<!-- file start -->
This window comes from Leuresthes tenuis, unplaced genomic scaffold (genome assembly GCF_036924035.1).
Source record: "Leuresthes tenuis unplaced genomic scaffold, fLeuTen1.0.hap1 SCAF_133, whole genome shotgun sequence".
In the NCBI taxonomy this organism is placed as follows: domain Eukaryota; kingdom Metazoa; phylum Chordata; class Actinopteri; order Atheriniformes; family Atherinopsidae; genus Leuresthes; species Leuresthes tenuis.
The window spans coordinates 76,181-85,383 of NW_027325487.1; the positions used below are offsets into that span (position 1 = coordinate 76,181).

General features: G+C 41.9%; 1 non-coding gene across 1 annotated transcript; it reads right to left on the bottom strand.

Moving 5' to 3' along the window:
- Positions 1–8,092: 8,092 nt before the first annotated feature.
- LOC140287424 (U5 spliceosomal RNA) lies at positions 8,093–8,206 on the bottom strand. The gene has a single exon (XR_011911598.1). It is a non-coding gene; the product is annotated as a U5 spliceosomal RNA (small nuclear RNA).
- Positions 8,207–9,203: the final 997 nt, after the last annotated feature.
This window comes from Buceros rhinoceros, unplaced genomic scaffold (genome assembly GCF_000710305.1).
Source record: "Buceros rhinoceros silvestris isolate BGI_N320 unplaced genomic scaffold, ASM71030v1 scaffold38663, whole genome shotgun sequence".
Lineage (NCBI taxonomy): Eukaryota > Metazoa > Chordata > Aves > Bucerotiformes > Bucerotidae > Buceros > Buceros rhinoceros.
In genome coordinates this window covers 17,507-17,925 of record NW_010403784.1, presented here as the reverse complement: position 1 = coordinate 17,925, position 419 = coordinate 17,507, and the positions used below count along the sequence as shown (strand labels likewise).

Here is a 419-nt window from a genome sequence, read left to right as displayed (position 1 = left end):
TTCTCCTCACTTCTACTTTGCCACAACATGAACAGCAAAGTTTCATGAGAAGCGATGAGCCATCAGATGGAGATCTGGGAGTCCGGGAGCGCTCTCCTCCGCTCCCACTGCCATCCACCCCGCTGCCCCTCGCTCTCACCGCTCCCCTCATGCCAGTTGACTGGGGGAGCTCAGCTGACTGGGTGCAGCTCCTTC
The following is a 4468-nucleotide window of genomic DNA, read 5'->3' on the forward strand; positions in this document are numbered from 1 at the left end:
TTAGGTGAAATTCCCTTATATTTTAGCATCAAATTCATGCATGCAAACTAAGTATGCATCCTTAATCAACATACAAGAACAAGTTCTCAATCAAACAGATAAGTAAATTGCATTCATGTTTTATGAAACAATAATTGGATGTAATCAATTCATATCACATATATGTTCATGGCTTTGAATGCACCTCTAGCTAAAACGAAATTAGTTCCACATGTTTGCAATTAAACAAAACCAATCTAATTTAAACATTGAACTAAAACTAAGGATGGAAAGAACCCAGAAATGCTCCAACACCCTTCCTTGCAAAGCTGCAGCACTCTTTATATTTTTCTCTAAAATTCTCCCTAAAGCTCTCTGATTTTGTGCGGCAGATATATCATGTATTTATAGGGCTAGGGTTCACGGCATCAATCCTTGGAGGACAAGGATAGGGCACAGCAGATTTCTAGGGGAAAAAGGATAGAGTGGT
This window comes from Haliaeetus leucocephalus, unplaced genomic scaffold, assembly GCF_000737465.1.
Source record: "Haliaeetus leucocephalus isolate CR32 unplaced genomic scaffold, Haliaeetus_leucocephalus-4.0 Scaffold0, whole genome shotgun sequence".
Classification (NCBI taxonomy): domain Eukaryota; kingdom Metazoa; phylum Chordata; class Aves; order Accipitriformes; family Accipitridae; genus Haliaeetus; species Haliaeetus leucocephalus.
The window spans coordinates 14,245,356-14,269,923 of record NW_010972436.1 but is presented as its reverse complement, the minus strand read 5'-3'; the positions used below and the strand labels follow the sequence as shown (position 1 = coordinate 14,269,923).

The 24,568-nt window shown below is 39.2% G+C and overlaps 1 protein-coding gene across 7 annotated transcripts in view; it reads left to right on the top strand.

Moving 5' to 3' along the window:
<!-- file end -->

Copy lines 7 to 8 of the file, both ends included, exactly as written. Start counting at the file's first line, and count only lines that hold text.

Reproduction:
- Positions 1–8,092: 8,092 nt before the first annotated feature.
- LOC140287424 (U5 spliceosomal RNA) lies at positions 8,093–8,206 on the bottom strand. The gene has a single exon (XR_011911598.1). It is a non-coding gene; the product is annotated as a U5 spliceosomal RNA (small nuclear RNA).